Solvent welding is well established. Perhaps the most commonly solvent welded plastic is polyvinyl chloride (PVC). This is the method of choice for joining PVC piping, and it is accomplished at room temperature. This invention, however, seeks a limited bond in a particular environment.

With reference to FIG. 1 a single material seal tape 1 is shown having a wide part 1 a, a narrow part 1 b, and a tab 1 c part for manual grasping. In this illustrative embodiment the material of seal 1 is K-RESIN styrene-butadiene copolymer, (Product of PCChem) of thickness of 1 mil.

One side of tape 1 is treated with toluene, a solvent for the copolymer, except that the tab 1 c is not treated as that is to stay loose for grasping. FIG. 1 illustrates the solvent treatment with a roller 3 suggestive of a liquid applicator and the arrow 5 suggestive of the applicator acting on parts 1 a and 1 b of tape 1. One embodiment is to apply the toluene with a sponge stick and then apply the tape 1 to the cartridge as will be described within 30 seconds. (This time period can be readily judged based on the volatility of the solvent after being applied.)

FIG. 2 is illustrative of a cartridge 20 that is to be sealed by tape 1. The main body 22 of the cartridge 20 contains the ink to be expelled through nozzle holes 24 that are in a member termed a nozzle plate 26. A common material for the nozzle plate and the material of this illustrative embodiment is polyimide. Toluene is not a solvent for polyimide.

A thin, flexible electrical circuit member 28 is attached to cartridge 20 having exposed electrical contact pads 30. As is conventional, the tape 1 of this embodiment also converts contact pads 30 to protect them during shipment and handling of cartridge 20. Since they are relatively sturdy, metal elements, virtually any tape that covers them will adequately protect them, while sealing the nozzle holes 24 raises the technical problems discussed in the foregoing.

Finally, it is noted that nothing in the cartridge of FIG. 2 is novel with respect to this invention, and the invention may be practiced without modifying the cartridge being sealed, although in specific circumstances, a tape may be designed so as not to contact some element sensitive to the solvent, or such an element may be protectively coated.

FIG. 3 illustrates the application to tape 1 to the cartridge 20. Arrows 40 a and 40 b indicate the rotation of tape 1 so that the solvent treated side contacts the cartridge. The dashed arrows are suggestive of the tape 1 being brought into contact with the cartridge 20. Part 1 a contacts and covers pads 30. Part 1 b fits over nozzles 24 and bends over to also contact the part of cartridge that is perpendicular to the plane of nozzle plate 24.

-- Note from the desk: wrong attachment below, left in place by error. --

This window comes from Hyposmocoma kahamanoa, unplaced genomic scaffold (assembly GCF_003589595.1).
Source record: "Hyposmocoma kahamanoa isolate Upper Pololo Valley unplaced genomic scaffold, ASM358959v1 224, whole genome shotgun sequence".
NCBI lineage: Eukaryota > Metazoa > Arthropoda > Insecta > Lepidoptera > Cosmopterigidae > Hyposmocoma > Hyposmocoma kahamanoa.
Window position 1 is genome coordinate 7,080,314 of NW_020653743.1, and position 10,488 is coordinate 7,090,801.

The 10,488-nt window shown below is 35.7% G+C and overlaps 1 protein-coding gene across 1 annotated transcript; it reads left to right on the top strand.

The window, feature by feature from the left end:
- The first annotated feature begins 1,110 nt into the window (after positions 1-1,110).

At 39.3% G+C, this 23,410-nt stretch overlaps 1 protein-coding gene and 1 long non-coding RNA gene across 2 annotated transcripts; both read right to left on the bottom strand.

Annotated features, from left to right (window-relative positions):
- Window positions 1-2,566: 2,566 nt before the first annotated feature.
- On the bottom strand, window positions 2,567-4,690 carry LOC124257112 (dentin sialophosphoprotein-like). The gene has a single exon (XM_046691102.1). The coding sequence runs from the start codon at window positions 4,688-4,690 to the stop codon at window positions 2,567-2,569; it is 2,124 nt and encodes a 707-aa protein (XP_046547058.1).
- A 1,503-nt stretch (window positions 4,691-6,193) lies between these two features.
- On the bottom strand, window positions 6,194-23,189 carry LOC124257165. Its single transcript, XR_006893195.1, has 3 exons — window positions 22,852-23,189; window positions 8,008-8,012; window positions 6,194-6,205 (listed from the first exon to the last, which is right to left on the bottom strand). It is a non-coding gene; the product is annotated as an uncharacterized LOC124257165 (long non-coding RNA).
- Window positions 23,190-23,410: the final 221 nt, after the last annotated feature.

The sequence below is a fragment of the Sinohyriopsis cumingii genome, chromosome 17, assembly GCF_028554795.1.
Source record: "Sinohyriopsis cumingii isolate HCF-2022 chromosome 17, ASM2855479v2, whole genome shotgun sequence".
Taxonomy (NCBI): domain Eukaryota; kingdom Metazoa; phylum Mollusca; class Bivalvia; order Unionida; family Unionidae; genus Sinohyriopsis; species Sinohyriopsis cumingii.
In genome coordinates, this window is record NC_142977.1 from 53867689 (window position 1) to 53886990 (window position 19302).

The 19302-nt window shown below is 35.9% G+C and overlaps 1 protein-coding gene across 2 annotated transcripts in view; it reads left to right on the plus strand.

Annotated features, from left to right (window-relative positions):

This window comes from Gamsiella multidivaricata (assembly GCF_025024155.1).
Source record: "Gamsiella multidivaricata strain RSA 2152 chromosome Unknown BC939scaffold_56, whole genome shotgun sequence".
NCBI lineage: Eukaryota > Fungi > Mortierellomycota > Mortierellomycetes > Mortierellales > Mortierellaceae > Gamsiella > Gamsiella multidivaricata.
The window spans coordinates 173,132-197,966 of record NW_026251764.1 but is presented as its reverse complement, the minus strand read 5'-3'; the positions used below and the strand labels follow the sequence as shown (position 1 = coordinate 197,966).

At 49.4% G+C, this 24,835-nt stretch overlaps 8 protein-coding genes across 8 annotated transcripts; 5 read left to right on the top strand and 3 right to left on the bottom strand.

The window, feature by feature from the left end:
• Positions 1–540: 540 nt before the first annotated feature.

Tape 1 is applied with sufficient pressure over the surfaces 1 a and 1 b to deform slightly the solvent treated surface, which is a moderate pressure in this illustrative embodiment. Heat may be used during the application of pressure.

After such application of tape 1 the solvent must be permitted or caused to leave the tape 1. This can be accelerated by heat so as to increase evaporation of the solvent. As the tape 1 normally will have a higher melting point than pressure sensitive tape, the heat can be corresponding higher, both during application and during removal of the solvent.

The styrene-butadiene copolymer of the embodiment has a glass transition temperature of 96.27 C., which is well above the temperature that the printhead should experience. This high glass transition temperature should reduce flow of the material into the nozzle holes.

Tape 1 is a single film. Multilayer films are not excluded by this invention. Layers may be added, for example, for strength, as a moisture barrier, as an air barrier, for electrostatic dissipation, for electrostatic shielding and a printable surface. Similarly, after application the film may be further treated by, for example, radiation for hardening.

Patent Citations
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Classifications
U.S. Classification347/87
International ClassificationB41J2/175
Cooperative ClassificationB41J2/17536, B41J2/1753
European ClassificationB41J2/175C4A, B41J2/175C6
Legal Events
DateCodeEventDescription
May 14, 2013ASAssignment
Effective date: 20130401
Free format text: ASSIGNMENT OF ASSIGNORS INTEREST;ASSIGNORS:LEXMARK INTERNATIONAL, INC.;LEXMARK INTERNATIONAL TECHNOLOGY, S.A.;REEL/FRAME:030416/0001
Owner name: FUNAI ELECTRIC CO., LTD, JAPAN
Apr 9, 2012FPAYFee payment
Year of fee payment: 4
May 12, 2005ASAssignment
Owner name: LEXMARK INTERNATIONAL, INC., KENTUCKY
Free format text: ASSIGNMENT OF ASSIGNORS INTEREST;ASSIGNOR:ROSA, DELL T.;REEL/FRAME:016558/0473
Effective date: 20050512